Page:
Intel will try to further cut power consumption in its next generation of chips by using improved strained silicon, along with transistors that block power to other circuits, and other added features.
The Santa Clara, Calif.-based PC maker will incorporate a number of changes in its 65-nanometer manufacturing process, which will begin in 2005, said Mark Bohr, an Intel senior fellow and director of processor architecture and integration. Experimental SRAM chips have already been produced on the process.
Depending on the goals of the chip designer, circuits made on the 65-nanometer process can boost performance or cut power consumption or do both, but Intel is putting a definite accent on energy conservation. (65-nanometer refers to the average size of features of a chip. A nanometer is a billionth of a meter.)
The enhanced version of strained silicon--a technology that first appeared in Intel's 90-nanometer chips--can increase performance by 30 percent compared with nonstrained chips or provide a 4x improvement in inadvertent electricity leakage.
"With strained silicon, Intel is at least a generation ahead," Bohr said. "The enhanced strained silicon can be used to enhance drive current or reduce leakage."
Competitors IBM and Advanced Micro Devices have also begun to include strained silicon in chips.
Shrinking transistors and transistor components is at the heart of Moore's Law, which postulates that the number of transistors on a chip doubles every two years. Smaller transistors generally are faster (electrons have to cover less ground) and can result in smaller, cheaper, better and more energy-efficient chips. Ten million transistors in the test SRAM chips could fit on the tip of a ballpoint pen.
Following Moore's Law rigorously over the last 30 years, however, has resulted in extremely dense chips that are difficult to design, expensive to produce, tough to release on schedule and that exude as much heat, proportionally, as a rocket nozzle.
"As we scale dimensions, things get tougher," Bohr said.
Other alternations in the 65-nanometer generation will come in the oxide gate, a thin layer that helps control the flow of electrons between a transistor's source and the drain, a key element in controlling whether a computer sees a piece of data as a "1" or a "0."
In 65-nanometer chips, the length of gate oxide will get shorter, which will improve performance, but the gate oxide will retain its thickness. Typically, the oxide gets thinner in manufacturing transitions. By keeping the thickness the same, capacitance (a function of how much energy gets stored in a given material) goes down by 20 percent, which consequently reduces the potential for leakage.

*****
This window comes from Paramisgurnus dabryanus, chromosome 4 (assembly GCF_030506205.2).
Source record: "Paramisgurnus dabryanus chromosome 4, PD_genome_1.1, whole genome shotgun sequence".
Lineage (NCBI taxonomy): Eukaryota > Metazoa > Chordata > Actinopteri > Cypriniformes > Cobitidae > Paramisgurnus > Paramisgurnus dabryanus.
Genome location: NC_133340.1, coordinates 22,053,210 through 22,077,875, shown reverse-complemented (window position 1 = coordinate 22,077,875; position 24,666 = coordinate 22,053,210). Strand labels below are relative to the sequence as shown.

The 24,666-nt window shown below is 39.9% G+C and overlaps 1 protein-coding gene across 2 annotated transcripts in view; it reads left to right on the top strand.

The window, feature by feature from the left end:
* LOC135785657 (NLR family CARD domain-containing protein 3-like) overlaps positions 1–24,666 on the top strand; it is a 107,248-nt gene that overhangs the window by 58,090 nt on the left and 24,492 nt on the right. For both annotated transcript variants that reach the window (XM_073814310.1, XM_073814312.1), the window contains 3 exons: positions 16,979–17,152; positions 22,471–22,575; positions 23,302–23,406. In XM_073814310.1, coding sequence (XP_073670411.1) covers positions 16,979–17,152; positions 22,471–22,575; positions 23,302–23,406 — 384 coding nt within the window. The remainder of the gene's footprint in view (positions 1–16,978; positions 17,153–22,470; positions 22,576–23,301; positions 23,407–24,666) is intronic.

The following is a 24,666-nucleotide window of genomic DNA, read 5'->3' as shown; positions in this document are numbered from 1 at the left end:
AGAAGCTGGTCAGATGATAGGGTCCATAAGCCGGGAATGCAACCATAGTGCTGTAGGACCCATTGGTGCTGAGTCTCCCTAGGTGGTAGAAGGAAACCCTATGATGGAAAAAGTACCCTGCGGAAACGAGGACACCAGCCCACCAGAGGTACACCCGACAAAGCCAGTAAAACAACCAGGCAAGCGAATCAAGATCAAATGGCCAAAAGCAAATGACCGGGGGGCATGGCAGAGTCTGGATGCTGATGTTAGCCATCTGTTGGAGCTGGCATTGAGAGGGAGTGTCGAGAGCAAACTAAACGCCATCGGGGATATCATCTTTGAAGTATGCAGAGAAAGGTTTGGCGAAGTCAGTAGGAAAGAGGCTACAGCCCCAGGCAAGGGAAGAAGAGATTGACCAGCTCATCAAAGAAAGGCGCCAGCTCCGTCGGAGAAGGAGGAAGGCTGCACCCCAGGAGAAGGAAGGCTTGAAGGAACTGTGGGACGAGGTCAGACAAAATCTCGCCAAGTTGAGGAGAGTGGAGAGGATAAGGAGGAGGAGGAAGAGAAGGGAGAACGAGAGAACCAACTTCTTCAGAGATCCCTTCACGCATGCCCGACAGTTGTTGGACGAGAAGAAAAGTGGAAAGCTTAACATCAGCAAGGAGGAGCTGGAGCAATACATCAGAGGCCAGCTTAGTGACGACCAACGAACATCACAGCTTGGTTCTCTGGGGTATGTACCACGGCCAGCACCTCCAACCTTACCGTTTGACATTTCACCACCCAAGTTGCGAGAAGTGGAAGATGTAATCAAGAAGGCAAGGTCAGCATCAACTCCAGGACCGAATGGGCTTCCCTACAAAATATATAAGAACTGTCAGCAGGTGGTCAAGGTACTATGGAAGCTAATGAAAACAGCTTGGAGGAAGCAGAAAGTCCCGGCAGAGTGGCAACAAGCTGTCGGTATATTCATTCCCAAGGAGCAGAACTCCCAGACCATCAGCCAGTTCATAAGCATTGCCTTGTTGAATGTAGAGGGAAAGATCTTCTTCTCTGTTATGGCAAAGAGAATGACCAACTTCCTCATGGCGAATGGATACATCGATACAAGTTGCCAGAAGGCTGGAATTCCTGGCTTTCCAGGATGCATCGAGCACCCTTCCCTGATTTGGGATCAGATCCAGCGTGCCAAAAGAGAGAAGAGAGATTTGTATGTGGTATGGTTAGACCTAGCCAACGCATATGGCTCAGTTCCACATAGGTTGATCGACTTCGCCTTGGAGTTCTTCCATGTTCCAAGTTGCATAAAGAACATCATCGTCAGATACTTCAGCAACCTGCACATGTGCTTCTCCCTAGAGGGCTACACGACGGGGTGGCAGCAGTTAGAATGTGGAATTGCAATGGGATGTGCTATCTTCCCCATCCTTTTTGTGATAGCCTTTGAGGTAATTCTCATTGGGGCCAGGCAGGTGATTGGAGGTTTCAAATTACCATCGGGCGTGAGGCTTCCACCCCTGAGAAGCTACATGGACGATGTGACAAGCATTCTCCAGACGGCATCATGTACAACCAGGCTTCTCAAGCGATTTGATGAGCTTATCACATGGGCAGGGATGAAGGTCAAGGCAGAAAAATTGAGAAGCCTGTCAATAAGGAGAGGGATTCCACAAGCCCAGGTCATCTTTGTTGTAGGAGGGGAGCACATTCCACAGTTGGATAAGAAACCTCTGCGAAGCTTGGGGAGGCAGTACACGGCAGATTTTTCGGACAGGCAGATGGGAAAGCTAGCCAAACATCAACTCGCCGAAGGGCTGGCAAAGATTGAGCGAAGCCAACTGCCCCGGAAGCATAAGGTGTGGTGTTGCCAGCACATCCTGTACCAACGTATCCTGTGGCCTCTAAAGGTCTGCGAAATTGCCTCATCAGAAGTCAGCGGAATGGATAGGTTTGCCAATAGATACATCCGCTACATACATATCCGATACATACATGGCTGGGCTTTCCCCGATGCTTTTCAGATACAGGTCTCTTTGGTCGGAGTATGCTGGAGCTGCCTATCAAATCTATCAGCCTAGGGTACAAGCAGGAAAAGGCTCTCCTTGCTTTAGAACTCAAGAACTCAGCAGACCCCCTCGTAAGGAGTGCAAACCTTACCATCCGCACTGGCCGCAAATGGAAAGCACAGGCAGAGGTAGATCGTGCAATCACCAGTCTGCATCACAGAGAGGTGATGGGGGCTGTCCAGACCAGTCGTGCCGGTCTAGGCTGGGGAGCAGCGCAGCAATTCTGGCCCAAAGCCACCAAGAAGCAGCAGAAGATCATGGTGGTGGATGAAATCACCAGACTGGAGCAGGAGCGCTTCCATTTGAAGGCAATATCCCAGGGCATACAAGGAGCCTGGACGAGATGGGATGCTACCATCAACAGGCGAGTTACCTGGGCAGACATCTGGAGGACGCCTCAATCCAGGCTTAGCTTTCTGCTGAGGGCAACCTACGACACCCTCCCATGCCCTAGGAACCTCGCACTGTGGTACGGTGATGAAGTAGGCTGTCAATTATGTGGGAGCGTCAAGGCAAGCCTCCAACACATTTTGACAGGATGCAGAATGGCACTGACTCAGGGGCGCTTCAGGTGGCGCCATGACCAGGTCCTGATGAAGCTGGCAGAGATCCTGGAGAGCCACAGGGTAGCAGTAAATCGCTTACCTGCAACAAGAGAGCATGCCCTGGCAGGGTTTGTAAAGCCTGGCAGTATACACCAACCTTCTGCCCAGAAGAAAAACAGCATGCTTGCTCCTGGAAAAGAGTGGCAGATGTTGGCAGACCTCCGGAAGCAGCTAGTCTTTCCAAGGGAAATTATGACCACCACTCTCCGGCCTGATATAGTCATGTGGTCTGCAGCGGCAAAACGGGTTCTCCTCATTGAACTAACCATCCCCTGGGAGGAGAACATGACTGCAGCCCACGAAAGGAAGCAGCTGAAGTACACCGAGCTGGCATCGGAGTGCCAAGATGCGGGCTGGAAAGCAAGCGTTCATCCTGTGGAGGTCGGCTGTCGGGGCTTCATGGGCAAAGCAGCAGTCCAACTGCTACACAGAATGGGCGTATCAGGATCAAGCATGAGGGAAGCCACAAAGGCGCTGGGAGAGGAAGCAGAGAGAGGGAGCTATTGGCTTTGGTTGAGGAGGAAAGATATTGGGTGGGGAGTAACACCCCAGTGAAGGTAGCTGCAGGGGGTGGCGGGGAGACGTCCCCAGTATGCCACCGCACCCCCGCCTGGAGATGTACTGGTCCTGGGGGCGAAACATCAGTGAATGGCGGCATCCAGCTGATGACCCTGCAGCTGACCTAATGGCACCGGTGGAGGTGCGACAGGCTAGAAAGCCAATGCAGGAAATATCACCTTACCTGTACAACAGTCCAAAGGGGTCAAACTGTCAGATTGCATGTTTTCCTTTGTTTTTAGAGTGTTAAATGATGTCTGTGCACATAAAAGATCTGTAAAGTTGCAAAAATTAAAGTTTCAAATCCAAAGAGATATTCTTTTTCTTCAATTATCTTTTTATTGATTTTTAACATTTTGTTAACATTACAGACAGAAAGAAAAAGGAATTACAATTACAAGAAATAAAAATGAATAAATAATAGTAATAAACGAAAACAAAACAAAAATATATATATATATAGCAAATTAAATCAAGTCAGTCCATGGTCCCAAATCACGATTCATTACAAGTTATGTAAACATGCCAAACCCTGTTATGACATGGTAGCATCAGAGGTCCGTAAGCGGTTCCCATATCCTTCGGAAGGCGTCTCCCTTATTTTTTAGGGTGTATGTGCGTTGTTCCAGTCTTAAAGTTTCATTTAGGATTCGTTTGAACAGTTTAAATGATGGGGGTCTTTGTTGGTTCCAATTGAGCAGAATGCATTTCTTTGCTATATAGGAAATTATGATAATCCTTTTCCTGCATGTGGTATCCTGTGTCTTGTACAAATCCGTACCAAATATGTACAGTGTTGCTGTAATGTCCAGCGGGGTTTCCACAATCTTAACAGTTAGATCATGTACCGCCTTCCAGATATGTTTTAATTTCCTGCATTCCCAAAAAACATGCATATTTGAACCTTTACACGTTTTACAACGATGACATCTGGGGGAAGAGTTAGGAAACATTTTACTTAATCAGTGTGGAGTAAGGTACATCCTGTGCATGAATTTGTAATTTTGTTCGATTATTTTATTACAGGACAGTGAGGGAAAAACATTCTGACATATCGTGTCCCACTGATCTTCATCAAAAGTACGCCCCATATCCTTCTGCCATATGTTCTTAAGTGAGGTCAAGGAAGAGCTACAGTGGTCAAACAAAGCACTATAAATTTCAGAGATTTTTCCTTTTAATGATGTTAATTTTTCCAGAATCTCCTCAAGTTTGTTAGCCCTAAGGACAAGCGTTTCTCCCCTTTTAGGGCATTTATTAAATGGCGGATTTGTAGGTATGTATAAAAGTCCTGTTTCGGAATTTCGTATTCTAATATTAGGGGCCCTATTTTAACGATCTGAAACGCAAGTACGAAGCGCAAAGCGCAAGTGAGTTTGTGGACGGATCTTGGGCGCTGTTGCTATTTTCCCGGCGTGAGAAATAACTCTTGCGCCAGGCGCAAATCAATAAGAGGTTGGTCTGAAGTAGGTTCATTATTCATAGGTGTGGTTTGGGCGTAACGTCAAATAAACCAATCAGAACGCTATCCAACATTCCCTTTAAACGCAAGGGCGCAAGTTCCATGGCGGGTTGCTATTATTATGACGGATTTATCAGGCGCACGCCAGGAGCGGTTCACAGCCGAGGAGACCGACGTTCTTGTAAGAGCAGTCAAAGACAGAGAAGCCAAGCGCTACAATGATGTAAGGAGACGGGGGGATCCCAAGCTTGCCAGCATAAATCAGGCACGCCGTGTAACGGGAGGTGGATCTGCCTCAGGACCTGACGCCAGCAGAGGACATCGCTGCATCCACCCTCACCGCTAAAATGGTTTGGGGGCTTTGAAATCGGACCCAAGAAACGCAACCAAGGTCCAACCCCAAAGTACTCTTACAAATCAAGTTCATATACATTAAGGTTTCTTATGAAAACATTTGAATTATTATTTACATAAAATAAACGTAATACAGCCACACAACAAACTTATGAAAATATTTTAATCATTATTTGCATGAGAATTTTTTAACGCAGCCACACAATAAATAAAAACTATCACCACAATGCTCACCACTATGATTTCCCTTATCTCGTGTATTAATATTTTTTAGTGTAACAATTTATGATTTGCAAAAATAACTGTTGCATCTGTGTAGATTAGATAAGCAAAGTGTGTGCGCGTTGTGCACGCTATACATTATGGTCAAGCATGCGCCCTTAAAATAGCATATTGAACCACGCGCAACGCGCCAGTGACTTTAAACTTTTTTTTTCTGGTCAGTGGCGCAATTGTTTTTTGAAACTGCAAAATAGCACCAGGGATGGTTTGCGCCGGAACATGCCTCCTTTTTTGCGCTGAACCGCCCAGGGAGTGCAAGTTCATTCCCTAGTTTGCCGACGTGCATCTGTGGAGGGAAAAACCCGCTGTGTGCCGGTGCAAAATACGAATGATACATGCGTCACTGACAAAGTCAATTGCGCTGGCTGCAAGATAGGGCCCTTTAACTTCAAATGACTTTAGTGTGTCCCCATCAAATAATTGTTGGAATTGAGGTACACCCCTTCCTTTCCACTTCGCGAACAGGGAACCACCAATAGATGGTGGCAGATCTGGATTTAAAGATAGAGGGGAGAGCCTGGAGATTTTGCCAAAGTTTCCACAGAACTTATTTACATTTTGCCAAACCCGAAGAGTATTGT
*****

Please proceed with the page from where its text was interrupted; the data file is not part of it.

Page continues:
Chips made on this process will also include sleep transistors that shut off power to other blocks of transistors.
Bohr couldn't quantify the power consumption these sleep transistors will curb, but potentially it could be quite a bit in both active power consumption and leakage.
"It is a noticeable gain in leakage reduction," he said.
The first chips made on the 65-nanometer process will come out in late 2005, Bohr said, first in Oregon and subsequently in Arizona and Ireland. He added that the transition from 90-nanometer to 65-nanometer probably won't be as taxing as the shift from 130-nanometer to 90-nanometer, which involved more changes in the underlying silicon.
Nonetheless, history shows that transitions in manufacturing take longer than expected. Designers often opt for performance over power savings.
"They are giving their circuit designers a lot of tools to control power, but it remains to be seen how they will use these skills," said Nathan Brookwood, an analyst with Insight 64.
Manufacturing transitions are also expected to start occurring at three-year, rather than two-year, intervals as time goes on. Many expect the 45-nanometer transition slated for 2007 to be particularly difficult, as chipmakers will likely have to change the materials in the transistor gate and gate oxide. By 2021 or so, the shrinking of transistor elements under Moore's Law is expected to come to an end.
Bohr added that Intel will adapt 248- and 193-nanometer lithography tools to produce 65-nanometer chips. Lithography tools "draw" transistors on wafers by shining light onto masks, maps of a chip's circuitry that cost millions of dollars to produce. The shadow cast by the masks (reduced greatly in size by lenses) in turn causes photoresistant chemicals on the wafer to react and expose metal.
New generations of lithography tools often take years to come to market and can cost $15 million or more, so adapting old tools for the new chips reduces risk exposure.
Intel will further engage in "dry" lithography for 65-nanometer manufacturing. Some manufacturers are currently exploring the possibility of immersion lithography, in which the wafers are submerged in water. The water helps focus the laser beam, which in turn lets engineers draw smaller circuits.
Extreme Ultraviolet, or EUV, lithography, which uses light with a much smaller wavelength, will start to replace 193-nanometer equipment toward the end of the decade.
One thing Intel's 65-nanometer chips won't contain is Silicon-on-Insulator, or SOI, an additional layer that advocates say cuts leakage power. In the early part of the decade, Intel experimented with adding what it called Ultra Thin SOI into its chips.
Now that notion has been scrapped, and Intel believes the power savings that Ultra Thin SOI would have brought will be accomplished through the tri-gate transistor, a future transistor that effectively triples the area inside a transistor for transporting electrons.